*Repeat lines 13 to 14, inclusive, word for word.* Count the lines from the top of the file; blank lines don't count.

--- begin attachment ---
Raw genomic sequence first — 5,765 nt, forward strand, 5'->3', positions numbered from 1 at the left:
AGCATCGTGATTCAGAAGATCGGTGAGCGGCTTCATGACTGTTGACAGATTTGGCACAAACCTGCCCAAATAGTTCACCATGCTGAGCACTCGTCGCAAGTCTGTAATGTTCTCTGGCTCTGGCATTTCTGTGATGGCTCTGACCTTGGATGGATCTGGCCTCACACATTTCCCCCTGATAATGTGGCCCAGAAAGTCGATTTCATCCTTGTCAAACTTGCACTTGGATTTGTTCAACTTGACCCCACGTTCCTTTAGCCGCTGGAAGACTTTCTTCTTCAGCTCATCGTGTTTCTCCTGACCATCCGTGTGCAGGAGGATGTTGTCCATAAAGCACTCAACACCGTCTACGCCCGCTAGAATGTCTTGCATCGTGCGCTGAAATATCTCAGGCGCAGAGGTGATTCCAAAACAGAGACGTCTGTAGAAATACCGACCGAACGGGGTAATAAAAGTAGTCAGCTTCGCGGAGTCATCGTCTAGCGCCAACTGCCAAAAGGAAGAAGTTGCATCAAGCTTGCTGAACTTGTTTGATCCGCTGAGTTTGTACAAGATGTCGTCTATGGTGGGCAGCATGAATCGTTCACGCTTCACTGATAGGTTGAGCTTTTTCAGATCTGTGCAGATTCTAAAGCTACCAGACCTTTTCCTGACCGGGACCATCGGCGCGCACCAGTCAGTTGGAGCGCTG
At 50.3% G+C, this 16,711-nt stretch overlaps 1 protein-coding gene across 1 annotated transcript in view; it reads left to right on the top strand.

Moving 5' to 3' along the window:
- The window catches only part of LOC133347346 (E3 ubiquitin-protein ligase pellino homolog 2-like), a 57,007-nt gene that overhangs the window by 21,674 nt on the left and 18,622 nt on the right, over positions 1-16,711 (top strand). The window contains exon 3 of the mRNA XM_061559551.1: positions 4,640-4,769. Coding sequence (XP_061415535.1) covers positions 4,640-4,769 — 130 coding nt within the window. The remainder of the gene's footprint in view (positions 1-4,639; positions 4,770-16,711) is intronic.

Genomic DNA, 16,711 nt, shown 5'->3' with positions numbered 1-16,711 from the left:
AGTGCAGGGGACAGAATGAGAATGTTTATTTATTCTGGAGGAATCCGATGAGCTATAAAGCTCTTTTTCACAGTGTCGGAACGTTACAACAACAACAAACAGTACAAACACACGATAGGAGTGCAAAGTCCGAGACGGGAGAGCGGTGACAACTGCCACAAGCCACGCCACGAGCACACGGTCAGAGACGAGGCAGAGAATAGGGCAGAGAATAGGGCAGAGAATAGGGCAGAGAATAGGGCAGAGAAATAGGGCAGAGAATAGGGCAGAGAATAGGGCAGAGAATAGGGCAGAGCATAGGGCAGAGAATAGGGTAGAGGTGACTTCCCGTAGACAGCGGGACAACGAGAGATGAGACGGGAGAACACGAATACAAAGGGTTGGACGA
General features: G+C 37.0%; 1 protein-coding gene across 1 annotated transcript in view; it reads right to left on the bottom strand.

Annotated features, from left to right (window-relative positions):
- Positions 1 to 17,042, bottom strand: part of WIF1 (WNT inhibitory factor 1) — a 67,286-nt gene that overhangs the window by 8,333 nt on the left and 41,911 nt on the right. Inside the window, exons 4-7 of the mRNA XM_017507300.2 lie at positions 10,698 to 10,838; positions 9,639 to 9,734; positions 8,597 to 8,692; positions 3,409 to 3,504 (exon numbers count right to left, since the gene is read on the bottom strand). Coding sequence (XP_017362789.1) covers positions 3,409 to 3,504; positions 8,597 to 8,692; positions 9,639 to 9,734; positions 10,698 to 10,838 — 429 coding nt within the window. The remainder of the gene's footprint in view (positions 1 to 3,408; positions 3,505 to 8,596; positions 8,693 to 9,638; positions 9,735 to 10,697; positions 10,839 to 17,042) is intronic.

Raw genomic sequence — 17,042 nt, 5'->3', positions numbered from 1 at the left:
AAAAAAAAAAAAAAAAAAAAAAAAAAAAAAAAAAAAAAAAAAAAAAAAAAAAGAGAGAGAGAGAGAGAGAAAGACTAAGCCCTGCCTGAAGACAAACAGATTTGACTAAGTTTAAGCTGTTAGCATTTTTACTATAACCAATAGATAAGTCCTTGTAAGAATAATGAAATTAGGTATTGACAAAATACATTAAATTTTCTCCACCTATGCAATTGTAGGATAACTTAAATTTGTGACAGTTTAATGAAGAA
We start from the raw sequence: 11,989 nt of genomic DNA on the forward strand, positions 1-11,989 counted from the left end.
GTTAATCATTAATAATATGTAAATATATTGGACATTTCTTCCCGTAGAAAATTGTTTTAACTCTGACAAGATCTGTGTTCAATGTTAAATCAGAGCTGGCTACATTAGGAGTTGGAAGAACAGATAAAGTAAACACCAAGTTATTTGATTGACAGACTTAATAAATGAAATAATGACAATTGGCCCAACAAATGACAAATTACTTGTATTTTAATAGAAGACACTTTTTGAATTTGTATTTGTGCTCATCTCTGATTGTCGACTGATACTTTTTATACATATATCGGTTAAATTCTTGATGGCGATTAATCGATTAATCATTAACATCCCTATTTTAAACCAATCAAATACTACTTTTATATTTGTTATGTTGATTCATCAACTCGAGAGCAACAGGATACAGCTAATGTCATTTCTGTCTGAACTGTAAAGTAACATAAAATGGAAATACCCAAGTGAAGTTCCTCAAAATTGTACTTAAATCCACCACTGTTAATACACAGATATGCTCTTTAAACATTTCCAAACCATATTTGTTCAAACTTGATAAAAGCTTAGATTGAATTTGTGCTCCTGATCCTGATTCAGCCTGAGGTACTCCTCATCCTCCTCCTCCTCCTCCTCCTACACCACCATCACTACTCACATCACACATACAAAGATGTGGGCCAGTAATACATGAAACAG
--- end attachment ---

We start from the raw sequence: 11,989 nt of genomic DNA on the forward strand, positions 1-11,989 counted from the left end.
GTTAATCATTAATAATATGTAAATATATTGGACATTTCTTCCCGTAGAAAATTGTTTTAACTCTGACAAGATCTGTGTTCAATGTTAAATCAGAGCTGGCTACATTAGGAGTTGGAAGAACAGATAAAGTAAACACCAAGTTATTTGATTGACAGACTTAATAAATGAAATAATGACAATTGGCCCAACAAATGACAAATTACTTGTATTTTAATAGAAGACACTTTTTGAATTTGTATTTGTGCTCATCTCTGATTGTCGACTGATACTTTTTATACATATATCGGTTAAATTCTTGATGGCGATTAATCGATTAATCATTAACATCCCTATTTTAAACCAATCAAATACTACTTTTATATTTGTTATGTTGATTCATCAACTCGAGAGCAACAGGATACAGCTAATGTCATTTCTGTCTGAACTGTAAAGTAACATAAAATGGAAATACCCAAGTGAAGTTCCTCAAAATTGTACTTAAATCCACCACTGTTAATACACAGATATGCTCTTTAAACATTTCCAAACCATATTTGTTCAAACTTGATAAAAGCTTAGATTGAATTTGTGCTCCTGATCCTGATTCAGCCTGAGGTACTCCTCATCCTCCTCCTCCTCCTCCTCCTACACCACCATCACTACTCACATCACACATACAAAGATGTGGGCCAGTAATACATGAAACAG